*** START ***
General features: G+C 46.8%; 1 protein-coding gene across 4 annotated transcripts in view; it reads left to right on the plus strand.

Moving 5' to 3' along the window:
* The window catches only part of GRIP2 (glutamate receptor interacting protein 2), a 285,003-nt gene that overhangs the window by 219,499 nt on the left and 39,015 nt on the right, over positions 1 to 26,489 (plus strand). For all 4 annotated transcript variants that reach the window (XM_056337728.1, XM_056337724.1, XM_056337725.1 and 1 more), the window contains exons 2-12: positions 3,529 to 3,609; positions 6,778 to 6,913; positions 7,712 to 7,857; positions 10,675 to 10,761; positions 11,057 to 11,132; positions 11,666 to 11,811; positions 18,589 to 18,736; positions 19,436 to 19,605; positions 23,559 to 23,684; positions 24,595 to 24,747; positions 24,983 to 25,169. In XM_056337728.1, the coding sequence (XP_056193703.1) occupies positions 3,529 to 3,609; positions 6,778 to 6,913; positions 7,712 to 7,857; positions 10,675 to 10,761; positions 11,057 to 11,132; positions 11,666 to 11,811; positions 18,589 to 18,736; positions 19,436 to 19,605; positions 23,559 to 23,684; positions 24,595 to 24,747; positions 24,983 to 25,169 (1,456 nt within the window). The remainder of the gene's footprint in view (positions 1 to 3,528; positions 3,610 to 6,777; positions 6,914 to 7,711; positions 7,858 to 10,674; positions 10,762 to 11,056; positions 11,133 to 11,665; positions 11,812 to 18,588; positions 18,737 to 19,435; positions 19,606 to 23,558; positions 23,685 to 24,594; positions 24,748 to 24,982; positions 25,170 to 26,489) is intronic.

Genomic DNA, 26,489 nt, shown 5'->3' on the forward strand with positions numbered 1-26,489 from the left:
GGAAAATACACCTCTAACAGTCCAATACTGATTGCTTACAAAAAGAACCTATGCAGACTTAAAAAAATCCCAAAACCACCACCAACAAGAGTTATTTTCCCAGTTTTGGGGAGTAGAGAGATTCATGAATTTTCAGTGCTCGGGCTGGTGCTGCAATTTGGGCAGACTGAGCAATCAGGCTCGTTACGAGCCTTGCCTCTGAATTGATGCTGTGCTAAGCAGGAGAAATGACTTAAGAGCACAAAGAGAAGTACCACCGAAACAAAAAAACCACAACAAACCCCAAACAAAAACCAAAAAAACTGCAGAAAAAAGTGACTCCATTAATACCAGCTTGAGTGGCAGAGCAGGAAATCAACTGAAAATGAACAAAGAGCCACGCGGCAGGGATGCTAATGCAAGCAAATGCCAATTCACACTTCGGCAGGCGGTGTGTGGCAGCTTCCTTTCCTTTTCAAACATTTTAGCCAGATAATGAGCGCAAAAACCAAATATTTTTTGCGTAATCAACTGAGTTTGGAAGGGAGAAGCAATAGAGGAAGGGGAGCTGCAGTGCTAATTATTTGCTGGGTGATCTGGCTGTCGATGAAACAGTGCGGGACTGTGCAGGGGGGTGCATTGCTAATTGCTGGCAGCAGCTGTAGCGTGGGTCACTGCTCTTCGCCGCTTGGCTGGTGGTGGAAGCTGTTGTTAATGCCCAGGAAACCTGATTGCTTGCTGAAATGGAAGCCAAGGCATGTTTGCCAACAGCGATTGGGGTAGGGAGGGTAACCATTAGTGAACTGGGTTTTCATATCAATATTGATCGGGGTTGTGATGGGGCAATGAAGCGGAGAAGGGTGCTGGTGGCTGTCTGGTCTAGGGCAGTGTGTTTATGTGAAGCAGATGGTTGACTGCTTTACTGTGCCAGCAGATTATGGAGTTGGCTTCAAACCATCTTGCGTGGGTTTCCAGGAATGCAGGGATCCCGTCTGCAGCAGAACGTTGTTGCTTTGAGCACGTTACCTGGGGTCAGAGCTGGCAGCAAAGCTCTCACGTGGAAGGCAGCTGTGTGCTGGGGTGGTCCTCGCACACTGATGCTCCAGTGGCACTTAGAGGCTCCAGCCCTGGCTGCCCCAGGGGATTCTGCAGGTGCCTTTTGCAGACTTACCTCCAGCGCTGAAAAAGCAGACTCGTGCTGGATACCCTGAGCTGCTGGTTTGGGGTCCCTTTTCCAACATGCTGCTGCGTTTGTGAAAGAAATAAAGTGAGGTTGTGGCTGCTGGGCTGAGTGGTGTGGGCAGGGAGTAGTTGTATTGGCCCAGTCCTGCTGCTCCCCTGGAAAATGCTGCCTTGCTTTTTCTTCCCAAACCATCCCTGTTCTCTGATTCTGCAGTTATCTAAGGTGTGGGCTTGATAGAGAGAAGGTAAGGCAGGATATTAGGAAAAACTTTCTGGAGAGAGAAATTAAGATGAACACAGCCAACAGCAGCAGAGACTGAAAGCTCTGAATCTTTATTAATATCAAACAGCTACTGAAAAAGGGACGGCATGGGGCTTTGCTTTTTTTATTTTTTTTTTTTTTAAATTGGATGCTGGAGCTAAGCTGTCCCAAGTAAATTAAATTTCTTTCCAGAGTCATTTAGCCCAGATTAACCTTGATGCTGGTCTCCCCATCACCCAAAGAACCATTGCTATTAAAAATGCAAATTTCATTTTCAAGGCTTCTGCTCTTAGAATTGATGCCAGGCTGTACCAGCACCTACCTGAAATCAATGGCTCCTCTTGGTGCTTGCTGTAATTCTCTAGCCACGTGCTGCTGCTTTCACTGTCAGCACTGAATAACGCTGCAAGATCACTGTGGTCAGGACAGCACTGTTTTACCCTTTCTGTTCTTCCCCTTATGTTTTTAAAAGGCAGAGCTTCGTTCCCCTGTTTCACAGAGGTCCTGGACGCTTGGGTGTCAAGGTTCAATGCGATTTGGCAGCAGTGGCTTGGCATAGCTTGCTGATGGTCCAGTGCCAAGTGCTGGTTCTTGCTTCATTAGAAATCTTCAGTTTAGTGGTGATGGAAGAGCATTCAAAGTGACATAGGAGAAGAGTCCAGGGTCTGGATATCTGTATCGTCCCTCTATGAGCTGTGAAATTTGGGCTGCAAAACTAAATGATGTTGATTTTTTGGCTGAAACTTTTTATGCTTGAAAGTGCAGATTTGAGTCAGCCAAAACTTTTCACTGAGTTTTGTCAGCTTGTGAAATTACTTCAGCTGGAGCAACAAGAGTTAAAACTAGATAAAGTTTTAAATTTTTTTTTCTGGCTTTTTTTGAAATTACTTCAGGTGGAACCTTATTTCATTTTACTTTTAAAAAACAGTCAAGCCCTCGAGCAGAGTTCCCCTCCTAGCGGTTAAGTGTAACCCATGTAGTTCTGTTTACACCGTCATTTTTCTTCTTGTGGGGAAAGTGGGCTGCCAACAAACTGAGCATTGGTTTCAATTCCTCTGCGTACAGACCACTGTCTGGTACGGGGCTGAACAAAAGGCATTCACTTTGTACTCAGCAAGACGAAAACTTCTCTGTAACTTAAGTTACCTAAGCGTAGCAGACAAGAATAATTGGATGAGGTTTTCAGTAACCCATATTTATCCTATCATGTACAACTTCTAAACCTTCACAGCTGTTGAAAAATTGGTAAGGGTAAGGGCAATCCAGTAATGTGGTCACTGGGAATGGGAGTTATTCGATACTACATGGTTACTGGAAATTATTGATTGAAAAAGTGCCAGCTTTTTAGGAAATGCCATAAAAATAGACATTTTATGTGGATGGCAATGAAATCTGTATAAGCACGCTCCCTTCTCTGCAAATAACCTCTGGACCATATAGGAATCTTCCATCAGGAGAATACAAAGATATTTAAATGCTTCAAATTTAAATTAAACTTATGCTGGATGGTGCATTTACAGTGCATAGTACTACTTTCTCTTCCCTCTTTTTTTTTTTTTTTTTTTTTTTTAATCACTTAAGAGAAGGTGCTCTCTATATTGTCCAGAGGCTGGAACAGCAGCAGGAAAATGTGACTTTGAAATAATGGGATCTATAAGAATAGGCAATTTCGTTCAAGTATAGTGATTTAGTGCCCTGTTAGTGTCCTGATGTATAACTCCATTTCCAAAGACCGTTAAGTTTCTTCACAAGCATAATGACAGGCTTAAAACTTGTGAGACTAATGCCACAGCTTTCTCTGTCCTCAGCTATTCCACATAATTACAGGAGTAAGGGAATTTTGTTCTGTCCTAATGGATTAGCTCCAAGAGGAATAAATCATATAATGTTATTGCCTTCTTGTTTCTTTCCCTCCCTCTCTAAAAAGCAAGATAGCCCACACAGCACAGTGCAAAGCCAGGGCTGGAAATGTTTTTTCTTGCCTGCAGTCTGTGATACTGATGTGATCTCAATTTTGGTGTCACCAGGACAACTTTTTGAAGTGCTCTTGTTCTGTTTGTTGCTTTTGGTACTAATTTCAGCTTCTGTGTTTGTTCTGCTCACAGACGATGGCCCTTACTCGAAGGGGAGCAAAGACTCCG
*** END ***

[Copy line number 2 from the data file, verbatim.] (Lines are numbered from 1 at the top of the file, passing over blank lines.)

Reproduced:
Moving 5' to 3' along the window: